Some beliefs are a bit shy and don’t come out when we ask them to at first. So we need a way to allow them to emerge. The thought discovery method, is one way to get them to come to the surface.
When the maitre d’ of The Victory Club in Mexico, saw a group of American women enter his restaurant in 1943, he had mixed feelings. He was glad to have the business of course. He enjoyed serving these ladies who came in often. But there was a problem. He couldn’t find his chef. Not wanting to turn away paying customers, he went into the kitchen to look for something he could serve.
He didn’t find much.
All he had was cheese, jalapenos and chips. What could he do with such meager ingredients? He decided to put them into an oven to melt the cheese over the chips and jalapenos. As a result, he created a new dish. Since Ignacio was often called nacho for short, the dish was called nachos.
Ignacio’s invention was a bit unexpected.
He certainly didn’t think he’d create a new dish when he woke up that morning in 1943. This is similar to what happens when you go in search of limiting beliefs, you too may find something you don’t expect. Especially, when you use a technique for finding beliefs we call the Thought Discovery Method.
The Thought Discovery Method is a way to use the mind’s tendency to wander to find limiting beliefs. It often helps clients discover limiting beliefs they didn’t know they had.
To use this technique, you do the following:
First define the issue you are working with
Next, you take a moment to notice the feelings and thoughts that show up and write them down.
Finally, you ask “What would someone have to believe to have these thoughts and feelings in this situation?”
Here’s an example.
Annie had a fear of public speaking. When I asked her to imagine speaking in public in the future, she could feel some nervousness. When I asked her to notice some thoughts, she paused for a moment then said “I’ll do a bad job. I’ll forget what I have to say. I’ll be embarrassed.” Each of these thoughts helped us find some limiting beliefs.
I’ll do a bad job led us to “I’m not capable.”
I’ll forget what I have to say led us to” I’m not smart enough.”
I’ll be embarrassed came from “What makes me good enough is impressing others.”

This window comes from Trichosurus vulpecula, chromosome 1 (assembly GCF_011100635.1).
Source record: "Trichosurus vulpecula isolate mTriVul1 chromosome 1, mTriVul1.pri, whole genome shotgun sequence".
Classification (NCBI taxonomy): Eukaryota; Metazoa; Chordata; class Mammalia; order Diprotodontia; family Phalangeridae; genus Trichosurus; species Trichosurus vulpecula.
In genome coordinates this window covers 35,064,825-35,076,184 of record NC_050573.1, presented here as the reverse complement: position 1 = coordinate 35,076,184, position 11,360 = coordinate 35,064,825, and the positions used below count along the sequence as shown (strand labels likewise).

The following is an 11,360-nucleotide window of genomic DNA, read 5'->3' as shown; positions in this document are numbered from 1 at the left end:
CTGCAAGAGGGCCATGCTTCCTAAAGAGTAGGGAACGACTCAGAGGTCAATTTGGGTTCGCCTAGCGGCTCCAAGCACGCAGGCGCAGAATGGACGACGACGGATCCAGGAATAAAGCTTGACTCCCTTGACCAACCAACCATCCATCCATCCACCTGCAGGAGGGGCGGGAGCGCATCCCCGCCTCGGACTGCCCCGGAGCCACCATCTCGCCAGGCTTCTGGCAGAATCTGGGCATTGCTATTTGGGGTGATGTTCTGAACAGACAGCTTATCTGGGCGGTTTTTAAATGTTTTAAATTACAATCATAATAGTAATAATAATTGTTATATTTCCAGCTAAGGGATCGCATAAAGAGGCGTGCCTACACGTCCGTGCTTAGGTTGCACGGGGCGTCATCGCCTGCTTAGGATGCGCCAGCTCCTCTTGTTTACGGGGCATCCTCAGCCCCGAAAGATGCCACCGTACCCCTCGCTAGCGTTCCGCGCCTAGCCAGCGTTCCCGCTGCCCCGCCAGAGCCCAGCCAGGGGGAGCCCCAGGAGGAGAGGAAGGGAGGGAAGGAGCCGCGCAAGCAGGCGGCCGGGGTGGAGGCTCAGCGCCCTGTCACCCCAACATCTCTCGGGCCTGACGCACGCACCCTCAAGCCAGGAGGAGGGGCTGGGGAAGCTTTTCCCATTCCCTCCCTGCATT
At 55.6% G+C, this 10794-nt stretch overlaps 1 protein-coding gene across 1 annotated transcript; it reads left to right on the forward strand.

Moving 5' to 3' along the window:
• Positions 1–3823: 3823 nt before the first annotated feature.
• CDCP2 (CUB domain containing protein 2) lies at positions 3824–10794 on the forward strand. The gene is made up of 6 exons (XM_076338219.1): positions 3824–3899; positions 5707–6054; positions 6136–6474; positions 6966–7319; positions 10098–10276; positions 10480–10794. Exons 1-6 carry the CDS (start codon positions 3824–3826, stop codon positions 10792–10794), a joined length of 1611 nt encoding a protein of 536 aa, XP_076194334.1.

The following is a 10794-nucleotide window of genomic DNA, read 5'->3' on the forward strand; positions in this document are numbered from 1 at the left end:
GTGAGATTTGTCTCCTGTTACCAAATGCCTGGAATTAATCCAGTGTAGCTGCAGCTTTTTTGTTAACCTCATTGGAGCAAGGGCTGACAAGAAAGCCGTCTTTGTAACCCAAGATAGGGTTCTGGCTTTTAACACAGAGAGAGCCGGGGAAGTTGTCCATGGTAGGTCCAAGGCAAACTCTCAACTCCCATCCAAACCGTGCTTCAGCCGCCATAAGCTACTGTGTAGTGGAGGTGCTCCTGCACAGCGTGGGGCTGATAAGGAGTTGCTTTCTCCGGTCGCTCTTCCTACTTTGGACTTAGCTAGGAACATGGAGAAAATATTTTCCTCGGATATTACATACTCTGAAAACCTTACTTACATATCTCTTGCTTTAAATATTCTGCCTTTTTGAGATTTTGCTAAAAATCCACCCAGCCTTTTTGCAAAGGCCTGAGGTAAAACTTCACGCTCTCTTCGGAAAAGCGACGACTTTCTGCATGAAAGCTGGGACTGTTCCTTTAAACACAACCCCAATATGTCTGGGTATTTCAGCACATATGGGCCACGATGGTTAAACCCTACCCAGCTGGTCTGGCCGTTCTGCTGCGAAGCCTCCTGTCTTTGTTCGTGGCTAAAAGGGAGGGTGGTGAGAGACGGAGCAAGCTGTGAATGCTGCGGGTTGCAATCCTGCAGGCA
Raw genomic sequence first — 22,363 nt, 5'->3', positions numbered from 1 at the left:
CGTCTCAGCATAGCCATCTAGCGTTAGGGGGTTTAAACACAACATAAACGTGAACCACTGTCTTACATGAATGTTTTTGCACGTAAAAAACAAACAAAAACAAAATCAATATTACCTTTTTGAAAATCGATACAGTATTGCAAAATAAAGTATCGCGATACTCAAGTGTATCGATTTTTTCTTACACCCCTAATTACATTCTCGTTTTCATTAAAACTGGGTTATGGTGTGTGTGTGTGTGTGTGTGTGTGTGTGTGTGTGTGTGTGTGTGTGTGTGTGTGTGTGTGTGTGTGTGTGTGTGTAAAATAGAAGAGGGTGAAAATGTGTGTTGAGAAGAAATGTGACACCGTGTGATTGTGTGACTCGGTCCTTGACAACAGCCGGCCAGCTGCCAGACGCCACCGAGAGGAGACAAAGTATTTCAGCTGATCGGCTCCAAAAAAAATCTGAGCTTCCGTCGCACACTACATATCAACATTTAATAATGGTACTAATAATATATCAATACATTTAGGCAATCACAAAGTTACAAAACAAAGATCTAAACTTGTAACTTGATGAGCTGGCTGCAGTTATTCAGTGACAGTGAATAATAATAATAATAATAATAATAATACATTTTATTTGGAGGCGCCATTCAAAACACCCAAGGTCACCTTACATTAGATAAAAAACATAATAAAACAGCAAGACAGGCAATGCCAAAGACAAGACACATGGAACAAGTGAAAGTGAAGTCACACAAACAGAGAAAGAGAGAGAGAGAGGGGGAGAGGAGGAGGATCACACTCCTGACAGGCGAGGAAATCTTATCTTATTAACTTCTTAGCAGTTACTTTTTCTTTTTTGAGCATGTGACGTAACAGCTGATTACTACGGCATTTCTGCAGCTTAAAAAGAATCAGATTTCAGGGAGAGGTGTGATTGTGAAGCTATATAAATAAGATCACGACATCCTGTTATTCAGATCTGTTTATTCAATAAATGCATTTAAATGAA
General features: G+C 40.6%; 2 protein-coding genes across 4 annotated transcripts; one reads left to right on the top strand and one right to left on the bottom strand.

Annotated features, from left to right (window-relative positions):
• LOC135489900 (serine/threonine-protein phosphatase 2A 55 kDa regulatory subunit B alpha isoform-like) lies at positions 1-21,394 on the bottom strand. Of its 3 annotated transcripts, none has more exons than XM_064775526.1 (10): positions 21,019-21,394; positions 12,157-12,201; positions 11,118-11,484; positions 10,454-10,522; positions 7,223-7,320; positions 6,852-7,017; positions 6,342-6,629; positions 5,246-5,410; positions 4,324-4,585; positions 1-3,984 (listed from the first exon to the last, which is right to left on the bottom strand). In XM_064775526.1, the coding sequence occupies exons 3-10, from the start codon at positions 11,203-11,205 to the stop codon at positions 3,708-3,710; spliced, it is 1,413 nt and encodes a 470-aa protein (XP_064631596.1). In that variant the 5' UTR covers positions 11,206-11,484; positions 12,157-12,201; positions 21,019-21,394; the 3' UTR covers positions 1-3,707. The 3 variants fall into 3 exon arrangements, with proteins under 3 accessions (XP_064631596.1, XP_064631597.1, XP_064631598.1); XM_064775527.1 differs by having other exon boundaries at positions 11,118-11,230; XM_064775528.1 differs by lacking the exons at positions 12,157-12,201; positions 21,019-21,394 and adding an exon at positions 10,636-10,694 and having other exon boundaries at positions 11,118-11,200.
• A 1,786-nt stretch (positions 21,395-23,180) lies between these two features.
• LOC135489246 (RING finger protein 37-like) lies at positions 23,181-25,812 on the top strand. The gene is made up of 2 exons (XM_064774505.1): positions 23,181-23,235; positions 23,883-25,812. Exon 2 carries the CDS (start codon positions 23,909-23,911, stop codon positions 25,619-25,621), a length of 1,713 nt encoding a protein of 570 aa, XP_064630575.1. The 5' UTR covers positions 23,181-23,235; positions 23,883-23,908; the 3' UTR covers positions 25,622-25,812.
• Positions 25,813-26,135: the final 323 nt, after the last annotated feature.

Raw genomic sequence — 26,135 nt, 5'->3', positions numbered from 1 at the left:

Another client I worked with named Thandie was procrastinating when writing her book, I had her imagine writing the book. Her thoughts were “I’ll screw it up. I’ll start and won’t finish, so why bother.”
I’ll screw it up led to “I’m not competent.”
I’ll start and won’t finish came from “I don’t have what it takes to complete things.”
As is typically the case, many of the thoughts helped us discover limiting beliefs.
But what if you don’t have any thoughts? What do you do then?
Try this experiment. Sit silently for a few moments and think of nothing.
Really do that. Think of nothing for maybe ten seconds or so.
It’s likely thoughts showed up without you trying to make them show up. Even people who’ve meditated for years say their mind is rarely empty for long. The mind is a thinking machine. What can sometimes happen when a person says they have no thoughts when imagining a problematic situation is that they think the thoughts are not relevant. Here’s a clue: They are all relevant.
One mistake that can get in the way is holding onto an idea of what thoughts you should be finding. Instead, write down every thought that comes to mind.
- Thought discovery is a way to find limiting beliefs using our thoughts
- It involves imagining a problem, noticing thoughts, then connecting thoughts to beliefs
- If you don’t find thoughts, just let some time pass, thoughts will usually emerge.
Using thoughts to look for limiting beliefs is just one way we help our clients discover all the obstacles in the way of producing lasting change. We teach a course that teaches you how to eliminate a limiting belief in 30 minutes. You learn our 8-step process with tiny increments. By the end you will feel a sense of mastery. To join the course, you must be on the waiting list first. Click here to join the waiting list.